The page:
Fisher, who had been found guilty of misprision of treason, had so far been left unpunished.
“You were guilty of misprision of treason in not revealing it,” remarked the Earl.
A sensibility to injury, to fear, to harm, to misprision—a quick jealousy—suspicion—soreness!
Fisher, the guiltiest of all, was sent to the Tower for misprision.
The chief justice ruled that this did not amount to treason, but was at most misprision of treason.
These pert, bird-like ways formed her shield against ridicule and misprision.
If they were true, it was misprision of treason in him to have concealed the matter for a twelvemonth.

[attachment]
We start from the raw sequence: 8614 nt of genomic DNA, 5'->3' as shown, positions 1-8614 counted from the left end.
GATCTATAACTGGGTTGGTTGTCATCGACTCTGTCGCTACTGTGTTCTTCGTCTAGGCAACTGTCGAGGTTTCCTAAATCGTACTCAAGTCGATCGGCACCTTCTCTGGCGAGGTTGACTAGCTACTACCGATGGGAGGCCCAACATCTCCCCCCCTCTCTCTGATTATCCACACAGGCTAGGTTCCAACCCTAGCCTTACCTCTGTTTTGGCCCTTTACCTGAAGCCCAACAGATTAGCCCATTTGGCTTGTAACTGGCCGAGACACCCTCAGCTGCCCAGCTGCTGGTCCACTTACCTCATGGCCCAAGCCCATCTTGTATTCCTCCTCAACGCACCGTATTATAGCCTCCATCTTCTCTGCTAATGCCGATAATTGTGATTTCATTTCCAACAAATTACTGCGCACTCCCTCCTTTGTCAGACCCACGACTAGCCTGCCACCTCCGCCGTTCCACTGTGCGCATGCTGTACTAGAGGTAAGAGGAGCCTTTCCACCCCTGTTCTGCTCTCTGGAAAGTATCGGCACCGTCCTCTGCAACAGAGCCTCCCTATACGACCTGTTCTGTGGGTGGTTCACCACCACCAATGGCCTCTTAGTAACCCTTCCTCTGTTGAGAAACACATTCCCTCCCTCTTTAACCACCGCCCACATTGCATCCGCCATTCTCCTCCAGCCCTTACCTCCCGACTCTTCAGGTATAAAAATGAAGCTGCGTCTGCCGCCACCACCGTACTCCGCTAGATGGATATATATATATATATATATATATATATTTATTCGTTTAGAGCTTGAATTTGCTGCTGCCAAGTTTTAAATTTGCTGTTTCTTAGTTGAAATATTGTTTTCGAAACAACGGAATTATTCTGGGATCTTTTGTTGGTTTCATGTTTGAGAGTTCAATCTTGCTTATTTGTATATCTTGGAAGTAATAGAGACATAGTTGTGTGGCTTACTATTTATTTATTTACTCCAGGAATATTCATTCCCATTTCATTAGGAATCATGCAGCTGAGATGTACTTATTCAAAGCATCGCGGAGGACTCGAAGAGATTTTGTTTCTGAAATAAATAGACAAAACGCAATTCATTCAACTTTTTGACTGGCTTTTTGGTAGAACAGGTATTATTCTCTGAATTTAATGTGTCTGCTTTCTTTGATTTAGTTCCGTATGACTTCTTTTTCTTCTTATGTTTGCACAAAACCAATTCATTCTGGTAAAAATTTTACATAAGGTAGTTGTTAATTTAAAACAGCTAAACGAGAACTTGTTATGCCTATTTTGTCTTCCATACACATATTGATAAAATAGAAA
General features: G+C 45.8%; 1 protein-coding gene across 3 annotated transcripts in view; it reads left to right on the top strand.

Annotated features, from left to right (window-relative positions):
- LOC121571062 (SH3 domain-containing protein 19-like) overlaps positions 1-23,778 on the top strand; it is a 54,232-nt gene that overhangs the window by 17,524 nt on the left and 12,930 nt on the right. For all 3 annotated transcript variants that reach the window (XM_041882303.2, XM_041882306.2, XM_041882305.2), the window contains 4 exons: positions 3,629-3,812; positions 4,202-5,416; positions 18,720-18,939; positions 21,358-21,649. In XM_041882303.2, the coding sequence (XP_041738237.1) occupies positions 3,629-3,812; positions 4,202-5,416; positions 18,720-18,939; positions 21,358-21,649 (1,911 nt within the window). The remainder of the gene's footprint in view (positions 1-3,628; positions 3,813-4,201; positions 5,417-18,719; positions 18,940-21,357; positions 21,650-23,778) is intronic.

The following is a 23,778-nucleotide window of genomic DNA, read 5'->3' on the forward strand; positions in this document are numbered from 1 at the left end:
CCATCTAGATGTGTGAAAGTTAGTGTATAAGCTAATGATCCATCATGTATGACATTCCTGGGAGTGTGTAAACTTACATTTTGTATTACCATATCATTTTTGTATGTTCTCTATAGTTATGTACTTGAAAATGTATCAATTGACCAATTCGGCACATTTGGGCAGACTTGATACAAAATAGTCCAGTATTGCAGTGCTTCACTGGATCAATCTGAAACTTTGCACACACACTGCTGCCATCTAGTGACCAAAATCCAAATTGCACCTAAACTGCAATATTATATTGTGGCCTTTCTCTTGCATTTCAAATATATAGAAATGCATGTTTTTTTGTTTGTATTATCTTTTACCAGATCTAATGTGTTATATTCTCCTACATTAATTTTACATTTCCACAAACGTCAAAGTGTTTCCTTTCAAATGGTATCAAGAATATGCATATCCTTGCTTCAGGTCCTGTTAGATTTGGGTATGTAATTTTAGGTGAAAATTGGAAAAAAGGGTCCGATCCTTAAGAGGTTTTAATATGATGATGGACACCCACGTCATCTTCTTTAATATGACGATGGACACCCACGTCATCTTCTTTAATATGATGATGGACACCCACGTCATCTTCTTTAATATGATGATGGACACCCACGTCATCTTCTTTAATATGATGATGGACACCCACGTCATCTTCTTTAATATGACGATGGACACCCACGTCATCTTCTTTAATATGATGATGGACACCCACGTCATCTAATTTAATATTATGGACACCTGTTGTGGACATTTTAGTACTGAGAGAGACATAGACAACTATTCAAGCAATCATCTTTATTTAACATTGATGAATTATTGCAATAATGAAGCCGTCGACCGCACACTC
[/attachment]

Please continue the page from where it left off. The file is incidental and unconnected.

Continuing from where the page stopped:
Whether the crime to be punished is to amount to treason, misprision of treason, or be only a misdemeanor, is left uncertain.
I overlook the misprision of blasphemy on your part, for you didn't know what you said?
Next, Godfrey could not reveal the secret without revealing his own misprision of treason.
"wrong action, a failure on the part of authority," early 15c., from Anglo-French mesprisioun "mistake, error, wrong action or speech," from Old French mesprision "mistake, wrongdoing, fault, blame, crime," from mespris, past participle of mesprendre "to mistake, act wrongly, trespass, transgress, break a law," from mes- "wrongly" (see mis- (2)) + prendre "take," from Latin prendere, contracted from prehendere "seize" (see prehensile).
In 16c., misprision of treason was used for lesser degrees of guilt (those not subject to capital punishment), especially for knowing of treasonable actions or plots but not informing the authorities. This led to the common supposition in legal writers that the word means "failure to denounce" a crime.